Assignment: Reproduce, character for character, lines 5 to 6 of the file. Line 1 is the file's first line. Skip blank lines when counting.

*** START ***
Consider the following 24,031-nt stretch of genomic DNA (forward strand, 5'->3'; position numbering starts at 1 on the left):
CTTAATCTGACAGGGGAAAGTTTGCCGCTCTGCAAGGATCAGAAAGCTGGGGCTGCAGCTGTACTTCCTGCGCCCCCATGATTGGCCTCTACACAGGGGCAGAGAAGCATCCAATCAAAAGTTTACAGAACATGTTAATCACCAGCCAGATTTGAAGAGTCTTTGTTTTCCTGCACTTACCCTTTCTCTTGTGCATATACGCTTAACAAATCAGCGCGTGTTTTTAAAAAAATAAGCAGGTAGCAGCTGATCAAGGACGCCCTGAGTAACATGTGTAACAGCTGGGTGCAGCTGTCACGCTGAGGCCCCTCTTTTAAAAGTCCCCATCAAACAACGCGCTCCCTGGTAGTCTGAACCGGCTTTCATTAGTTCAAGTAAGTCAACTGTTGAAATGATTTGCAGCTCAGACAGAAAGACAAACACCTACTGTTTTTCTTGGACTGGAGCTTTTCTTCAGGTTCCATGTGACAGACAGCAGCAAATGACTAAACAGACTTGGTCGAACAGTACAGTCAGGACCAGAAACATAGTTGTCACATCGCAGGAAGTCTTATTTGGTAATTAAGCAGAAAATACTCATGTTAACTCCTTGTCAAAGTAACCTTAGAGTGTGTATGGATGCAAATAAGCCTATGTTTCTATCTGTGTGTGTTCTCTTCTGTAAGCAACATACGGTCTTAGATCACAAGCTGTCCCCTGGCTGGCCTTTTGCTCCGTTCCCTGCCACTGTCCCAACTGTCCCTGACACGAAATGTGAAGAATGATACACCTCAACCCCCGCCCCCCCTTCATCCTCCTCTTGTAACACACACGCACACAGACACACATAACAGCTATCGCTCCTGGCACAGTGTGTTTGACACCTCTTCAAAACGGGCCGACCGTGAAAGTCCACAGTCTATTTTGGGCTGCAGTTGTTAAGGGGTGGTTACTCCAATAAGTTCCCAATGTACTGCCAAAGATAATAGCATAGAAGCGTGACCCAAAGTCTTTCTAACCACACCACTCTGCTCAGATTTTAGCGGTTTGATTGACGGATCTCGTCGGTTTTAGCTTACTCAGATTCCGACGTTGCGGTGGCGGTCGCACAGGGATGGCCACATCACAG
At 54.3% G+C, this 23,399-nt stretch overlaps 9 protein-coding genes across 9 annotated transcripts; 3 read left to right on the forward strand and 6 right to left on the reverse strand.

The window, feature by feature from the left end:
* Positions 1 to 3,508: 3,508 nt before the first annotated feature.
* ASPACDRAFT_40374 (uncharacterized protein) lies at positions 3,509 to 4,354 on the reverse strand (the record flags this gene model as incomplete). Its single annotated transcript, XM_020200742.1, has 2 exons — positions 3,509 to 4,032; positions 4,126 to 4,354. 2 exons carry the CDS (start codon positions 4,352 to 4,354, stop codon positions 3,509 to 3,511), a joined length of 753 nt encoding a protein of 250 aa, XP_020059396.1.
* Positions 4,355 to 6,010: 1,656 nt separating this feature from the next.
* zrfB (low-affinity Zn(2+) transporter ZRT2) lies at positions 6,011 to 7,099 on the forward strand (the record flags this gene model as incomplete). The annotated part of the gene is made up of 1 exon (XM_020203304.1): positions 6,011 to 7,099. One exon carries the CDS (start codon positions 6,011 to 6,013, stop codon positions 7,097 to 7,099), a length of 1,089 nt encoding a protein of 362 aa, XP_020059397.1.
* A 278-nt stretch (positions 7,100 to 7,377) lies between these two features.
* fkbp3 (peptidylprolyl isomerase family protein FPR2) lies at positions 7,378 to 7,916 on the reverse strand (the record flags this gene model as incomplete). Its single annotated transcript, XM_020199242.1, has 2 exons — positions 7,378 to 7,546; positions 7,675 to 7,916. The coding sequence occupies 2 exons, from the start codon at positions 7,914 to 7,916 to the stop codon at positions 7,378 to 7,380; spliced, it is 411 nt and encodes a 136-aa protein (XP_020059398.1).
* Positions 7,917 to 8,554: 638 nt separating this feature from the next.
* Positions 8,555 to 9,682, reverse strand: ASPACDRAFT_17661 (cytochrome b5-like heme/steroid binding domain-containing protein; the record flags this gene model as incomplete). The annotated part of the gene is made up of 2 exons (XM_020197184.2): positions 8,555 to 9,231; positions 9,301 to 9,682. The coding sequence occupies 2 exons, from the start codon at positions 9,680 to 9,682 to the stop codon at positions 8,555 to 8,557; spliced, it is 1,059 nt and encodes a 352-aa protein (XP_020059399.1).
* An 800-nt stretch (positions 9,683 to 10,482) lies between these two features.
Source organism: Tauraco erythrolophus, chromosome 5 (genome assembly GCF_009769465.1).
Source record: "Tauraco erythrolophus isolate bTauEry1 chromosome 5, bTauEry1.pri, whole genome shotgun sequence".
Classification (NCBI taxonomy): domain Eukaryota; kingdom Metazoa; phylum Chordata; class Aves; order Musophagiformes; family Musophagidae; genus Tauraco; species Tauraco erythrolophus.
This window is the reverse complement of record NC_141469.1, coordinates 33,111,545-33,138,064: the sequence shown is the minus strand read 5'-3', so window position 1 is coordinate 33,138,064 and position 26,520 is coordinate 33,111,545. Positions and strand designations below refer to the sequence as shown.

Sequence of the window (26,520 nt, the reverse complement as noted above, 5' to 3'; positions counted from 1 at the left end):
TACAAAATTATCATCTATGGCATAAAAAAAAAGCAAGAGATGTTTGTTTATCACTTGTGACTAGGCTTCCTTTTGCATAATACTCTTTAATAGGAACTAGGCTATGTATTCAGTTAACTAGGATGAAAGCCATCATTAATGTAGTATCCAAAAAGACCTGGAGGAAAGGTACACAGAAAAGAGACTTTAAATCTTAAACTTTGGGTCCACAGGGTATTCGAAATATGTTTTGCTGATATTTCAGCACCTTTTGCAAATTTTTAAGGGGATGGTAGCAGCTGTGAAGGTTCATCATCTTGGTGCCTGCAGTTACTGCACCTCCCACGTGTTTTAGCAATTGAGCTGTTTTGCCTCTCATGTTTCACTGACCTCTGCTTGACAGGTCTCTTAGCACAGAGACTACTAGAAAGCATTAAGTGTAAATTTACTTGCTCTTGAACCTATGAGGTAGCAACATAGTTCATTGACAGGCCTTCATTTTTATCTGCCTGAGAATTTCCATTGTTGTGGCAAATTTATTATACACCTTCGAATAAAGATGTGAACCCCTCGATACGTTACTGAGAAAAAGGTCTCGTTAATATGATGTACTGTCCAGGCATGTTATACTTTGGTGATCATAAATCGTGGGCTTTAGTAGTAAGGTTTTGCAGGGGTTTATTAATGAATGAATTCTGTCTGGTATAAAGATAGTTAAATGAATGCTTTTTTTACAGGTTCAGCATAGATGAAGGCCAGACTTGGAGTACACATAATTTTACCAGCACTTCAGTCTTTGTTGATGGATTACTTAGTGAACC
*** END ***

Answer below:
* Positions 1 to 3,508: 3,508 nt before the first annotated feature.
* ASPACDRAFT_40374 (uncharacterized protein) lies at positions 3,509 to 4,354 on the reverse strand (the record flags this gene model as incomplete). Its single annotated transcript, XM_020200742.1, has 2 exons — positions 3,509 to 4,032; positions 4,126 to 4,354. 2 exons carry the CDS (start codon positions 4,352 to 4,354, stop codon positions 3,509 to 3,511), a joined length of 753 nt encoding a protein of 250 aa, XP_020059396.1.